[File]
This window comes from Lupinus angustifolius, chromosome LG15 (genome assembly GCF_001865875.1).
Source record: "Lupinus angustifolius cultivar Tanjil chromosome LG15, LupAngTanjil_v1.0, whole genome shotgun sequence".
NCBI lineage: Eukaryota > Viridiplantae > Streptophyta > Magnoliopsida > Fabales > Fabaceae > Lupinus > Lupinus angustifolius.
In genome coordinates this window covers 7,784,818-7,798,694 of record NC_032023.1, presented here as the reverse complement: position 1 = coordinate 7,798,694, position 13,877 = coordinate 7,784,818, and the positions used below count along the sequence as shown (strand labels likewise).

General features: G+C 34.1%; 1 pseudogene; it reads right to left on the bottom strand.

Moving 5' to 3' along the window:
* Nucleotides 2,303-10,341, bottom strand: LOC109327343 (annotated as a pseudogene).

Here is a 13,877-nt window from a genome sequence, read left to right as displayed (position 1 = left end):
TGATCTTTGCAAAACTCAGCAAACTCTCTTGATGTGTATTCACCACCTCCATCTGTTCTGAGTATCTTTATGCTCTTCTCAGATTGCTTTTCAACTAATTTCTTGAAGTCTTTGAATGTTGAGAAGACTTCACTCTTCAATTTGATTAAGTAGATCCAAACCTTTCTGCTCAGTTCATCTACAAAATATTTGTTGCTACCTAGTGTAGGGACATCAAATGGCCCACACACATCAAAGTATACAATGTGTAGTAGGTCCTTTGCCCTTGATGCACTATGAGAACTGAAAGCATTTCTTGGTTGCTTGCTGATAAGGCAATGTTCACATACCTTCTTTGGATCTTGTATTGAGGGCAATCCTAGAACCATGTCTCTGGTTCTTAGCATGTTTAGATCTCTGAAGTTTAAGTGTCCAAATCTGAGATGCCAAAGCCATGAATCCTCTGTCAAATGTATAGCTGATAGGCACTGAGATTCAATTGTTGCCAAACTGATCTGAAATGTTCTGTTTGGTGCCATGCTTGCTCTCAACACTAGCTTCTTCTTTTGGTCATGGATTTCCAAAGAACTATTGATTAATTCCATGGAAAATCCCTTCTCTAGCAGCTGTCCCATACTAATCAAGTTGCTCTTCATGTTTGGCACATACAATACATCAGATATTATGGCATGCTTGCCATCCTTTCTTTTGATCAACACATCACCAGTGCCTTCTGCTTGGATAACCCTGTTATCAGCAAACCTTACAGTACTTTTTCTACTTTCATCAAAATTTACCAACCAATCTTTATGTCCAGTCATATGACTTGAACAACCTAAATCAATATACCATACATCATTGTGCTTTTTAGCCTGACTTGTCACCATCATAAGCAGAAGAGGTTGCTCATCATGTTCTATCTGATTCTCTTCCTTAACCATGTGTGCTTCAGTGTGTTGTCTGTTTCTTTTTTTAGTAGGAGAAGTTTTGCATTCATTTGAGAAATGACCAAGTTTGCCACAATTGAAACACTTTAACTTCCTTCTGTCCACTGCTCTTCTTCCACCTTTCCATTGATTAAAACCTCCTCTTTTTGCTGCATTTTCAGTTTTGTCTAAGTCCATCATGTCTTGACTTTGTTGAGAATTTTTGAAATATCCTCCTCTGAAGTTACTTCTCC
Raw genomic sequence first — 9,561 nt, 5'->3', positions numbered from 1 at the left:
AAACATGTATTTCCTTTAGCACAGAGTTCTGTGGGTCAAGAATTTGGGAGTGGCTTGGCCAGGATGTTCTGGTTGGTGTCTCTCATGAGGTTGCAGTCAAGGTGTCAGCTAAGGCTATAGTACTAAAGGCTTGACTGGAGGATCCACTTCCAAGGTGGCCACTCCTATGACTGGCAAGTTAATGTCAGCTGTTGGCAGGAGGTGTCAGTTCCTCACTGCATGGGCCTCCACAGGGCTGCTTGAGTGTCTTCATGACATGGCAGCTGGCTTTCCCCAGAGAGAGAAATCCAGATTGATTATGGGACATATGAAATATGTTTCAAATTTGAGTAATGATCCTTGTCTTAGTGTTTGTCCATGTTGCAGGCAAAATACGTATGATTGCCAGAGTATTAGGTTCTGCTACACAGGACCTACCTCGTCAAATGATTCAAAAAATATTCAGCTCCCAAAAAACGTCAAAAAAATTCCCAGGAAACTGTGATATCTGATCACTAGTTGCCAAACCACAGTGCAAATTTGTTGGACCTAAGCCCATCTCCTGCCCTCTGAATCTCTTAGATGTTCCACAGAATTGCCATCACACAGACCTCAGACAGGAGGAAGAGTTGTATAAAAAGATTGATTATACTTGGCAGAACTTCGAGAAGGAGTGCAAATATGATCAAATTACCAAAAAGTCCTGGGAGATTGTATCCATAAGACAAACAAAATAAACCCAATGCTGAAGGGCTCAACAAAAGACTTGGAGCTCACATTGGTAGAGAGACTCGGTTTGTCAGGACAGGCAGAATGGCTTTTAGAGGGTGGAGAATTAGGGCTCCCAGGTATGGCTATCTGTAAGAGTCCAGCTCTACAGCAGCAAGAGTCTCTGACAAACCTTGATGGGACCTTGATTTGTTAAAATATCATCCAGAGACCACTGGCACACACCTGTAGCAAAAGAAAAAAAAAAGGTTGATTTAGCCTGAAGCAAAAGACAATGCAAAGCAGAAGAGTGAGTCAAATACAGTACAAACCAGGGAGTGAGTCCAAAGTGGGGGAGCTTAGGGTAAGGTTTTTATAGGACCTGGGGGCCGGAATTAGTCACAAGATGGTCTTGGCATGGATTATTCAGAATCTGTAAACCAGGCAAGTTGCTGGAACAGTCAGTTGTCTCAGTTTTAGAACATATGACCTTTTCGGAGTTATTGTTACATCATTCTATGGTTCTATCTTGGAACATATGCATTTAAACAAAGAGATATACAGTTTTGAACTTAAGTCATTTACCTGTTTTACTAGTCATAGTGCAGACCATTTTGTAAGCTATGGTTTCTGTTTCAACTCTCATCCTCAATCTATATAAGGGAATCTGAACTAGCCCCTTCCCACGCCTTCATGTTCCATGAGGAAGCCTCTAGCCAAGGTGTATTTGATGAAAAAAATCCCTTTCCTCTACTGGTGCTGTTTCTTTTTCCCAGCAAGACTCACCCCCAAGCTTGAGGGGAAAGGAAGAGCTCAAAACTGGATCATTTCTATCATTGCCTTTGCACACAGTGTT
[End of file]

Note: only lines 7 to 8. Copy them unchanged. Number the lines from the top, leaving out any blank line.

* Nucleotides 2,303-10,341, bottom strand: LOC109327343 (annotated as a pseudogene).

Here is a 13,877-nt window from a genome sequence, read left to right as displayed (position 1 = left end):